A <i>Shark Bite</I> on Frisco Bay

Ocean Watch, the Around the Americas mother ship, is carrying two Little Wing kayaks aboard, and CW editor at large Herb McCormick wanted to get a taste of blue rollers and moving seas in them before the expedition heads into the Far North and its less-forgiving waters. San Francisco Bay was happy to oblige.

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Rob Moore ventures into San Francisco Bay aboard a Little Wing 14 on a circumnavigation of Angel Island during "sea trials" aboard the swift, light kayaks.Herb Mccormick

The kayaking bug bit me hard back in the 1990s, and I've been at it more or less steadily ever since. In many ways, kayaks are the perfect complement to sailboats. You don't need wind; they can take you into the shallows beyond the range of any keelboat; and paddling is an excellent cardiovascular and upper-body workout, one that keeps you strong, fit, and in good shape for hoisting sails, grinding winches, and addressing the multitude of physical tasks that are part and parcel of going to sea under sail.

Over the years, I've acquired a couple of rotomolded plastic kayaks-a decked 15-foot Aquaterra Scimitar ocean kayak and an open Cobra Tourer sit-on-top number-that are virtually indestructible. I think of them as the seagoing equivalent of my pickup truck: They're versatile, rugged, and utilitarian, and over they years they've acquired more than a few dings, nicks, and scratches (just like my truck). As Cormac McCarthy so eloquently put it in his modern classic, All the Pretty Horses, they've been "rode hard and put away wet."

When I joined the Around the Americas expedition, which is leaving Seattle and heading north on May 31, I knew we'd need kayaks aboard, for all the reasons listed above, and for a brief moment I even contemplated bringing along my pair of "S.U.V.s." But because of their length and weight, I knew they'd be a cumbersome chore to store and launch. I figured there had to be a better alternative. Plus, we were headed north, where kayaks are indigenous craft, and it seemed, well, exceedingly lame to be paddling a pair of beaters.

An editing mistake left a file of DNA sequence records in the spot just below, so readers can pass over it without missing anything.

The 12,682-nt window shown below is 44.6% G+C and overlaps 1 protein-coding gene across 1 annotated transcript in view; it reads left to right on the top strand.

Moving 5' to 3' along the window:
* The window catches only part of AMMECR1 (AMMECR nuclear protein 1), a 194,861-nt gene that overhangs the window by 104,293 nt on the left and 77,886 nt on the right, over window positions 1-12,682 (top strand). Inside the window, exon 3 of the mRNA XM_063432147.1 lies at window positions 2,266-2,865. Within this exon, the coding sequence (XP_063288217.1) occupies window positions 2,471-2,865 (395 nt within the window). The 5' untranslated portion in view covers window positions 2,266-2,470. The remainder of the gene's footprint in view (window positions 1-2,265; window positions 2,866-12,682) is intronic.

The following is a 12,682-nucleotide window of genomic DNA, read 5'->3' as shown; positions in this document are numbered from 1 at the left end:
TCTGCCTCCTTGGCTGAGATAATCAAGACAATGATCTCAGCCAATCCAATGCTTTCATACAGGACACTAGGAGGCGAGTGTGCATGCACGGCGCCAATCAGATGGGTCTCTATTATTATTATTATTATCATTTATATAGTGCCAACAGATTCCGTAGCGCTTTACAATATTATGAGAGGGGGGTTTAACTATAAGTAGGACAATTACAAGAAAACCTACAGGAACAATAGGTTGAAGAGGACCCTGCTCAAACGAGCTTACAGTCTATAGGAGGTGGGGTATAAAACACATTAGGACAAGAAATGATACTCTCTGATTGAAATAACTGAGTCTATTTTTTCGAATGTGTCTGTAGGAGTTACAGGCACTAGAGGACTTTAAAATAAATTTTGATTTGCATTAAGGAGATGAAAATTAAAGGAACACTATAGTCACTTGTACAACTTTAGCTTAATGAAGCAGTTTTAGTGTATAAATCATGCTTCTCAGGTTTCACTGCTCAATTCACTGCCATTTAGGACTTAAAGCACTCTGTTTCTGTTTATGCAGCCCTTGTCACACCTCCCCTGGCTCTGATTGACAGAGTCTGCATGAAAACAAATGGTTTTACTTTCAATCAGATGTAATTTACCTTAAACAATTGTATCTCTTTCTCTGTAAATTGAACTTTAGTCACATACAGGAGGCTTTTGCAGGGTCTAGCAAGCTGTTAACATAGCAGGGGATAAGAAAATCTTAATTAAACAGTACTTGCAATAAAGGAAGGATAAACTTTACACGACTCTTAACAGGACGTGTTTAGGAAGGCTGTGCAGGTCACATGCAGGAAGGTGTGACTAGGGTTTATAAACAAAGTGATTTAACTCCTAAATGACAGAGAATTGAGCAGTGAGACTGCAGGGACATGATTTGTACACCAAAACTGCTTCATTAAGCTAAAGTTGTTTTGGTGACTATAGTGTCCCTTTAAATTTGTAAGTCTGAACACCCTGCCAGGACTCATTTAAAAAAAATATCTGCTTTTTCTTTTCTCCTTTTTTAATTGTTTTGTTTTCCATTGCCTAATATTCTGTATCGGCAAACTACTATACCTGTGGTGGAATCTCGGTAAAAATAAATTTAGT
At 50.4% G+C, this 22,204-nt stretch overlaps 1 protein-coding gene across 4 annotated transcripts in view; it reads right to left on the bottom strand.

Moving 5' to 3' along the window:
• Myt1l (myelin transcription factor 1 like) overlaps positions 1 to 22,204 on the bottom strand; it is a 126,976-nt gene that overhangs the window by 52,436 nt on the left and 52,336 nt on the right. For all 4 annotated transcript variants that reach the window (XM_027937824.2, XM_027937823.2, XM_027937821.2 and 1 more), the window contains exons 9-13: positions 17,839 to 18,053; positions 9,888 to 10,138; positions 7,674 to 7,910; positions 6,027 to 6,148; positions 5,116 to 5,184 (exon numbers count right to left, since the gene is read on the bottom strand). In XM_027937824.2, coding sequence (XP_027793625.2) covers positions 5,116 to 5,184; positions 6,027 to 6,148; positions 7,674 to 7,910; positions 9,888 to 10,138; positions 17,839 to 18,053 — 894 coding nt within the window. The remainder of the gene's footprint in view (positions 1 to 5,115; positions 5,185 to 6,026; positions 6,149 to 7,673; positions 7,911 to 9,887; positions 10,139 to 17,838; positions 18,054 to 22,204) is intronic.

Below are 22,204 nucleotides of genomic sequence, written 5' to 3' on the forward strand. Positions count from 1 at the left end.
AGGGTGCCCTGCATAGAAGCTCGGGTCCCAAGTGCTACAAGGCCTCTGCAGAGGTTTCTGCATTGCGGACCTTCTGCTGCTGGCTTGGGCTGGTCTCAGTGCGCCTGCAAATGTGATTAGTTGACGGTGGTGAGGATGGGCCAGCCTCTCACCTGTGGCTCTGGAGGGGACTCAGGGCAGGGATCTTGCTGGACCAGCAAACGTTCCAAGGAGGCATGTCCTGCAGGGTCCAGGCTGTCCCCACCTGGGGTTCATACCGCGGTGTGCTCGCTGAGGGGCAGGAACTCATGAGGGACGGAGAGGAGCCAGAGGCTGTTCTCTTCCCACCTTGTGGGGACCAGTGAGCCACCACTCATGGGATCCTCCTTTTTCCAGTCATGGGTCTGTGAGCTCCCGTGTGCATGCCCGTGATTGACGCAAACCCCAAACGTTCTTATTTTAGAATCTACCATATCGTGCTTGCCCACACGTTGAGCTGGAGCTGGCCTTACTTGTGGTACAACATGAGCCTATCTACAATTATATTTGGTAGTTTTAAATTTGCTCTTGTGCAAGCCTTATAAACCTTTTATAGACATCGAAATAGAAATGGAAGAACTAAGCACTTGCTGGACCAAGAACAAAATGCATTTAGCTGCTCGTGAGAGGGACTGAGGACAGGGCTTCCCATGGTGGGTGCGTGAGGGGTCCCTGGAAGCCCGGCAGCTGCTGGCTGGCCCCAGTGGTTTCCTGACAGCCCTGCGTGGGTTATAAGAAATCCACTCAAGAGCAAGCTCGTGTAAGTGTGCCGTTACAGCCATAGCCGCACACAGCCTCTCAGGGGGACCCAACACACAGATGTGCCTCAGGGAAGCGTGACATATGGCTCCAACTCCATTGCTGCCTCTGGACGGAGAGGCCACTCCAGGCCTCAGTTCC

About that time, I came across a classified ad in, of all places, Cruising World magazine. The Little Wing kayaks from Warren Light Craft in Salem, Massachusetts (www.warrenlightcraft.com) were eye-catching, to say the least. Light and colorful, with a distinctive flare and style, they looked like they'd be a blast to paddle. And compared to my old plastic boats, I reckoned paddling one might be like upgrading from a Jeep to a Mercedes.
To make a long story short, I contacted the father-and-son team who build the Little Wings-M.I.T. graduates and engineers Ted Warren and his son, Zac-and to my everlasting gratitude and amazement, they offered to loan the expedition a couple of carbon-fiber Little Wings, the LW 12.5, weighing in at just 22 pounds, and the slightly more substantial LW 14, at 26 pounds. The complete line of Little Wings ranges up to 18 feet and includes a 15.5-footer that can quickly and easily be transformed into a one-person trimaran with the addition of an optional rig and amas.

Ted Warren, as I discovered when I drove to Salem to grab the boats for my cross-country drive, is also a naval architect whose first love is light, fast trimarans. That said, he's a bit of a traditionalist, which is evident in the sweet lines he's crafted for the Little Wings. In fact, the most engaging feature of the Little Wing fleet may be their trim and tidy reverse transoms: L. Francis Herreshoff would certainly have approved.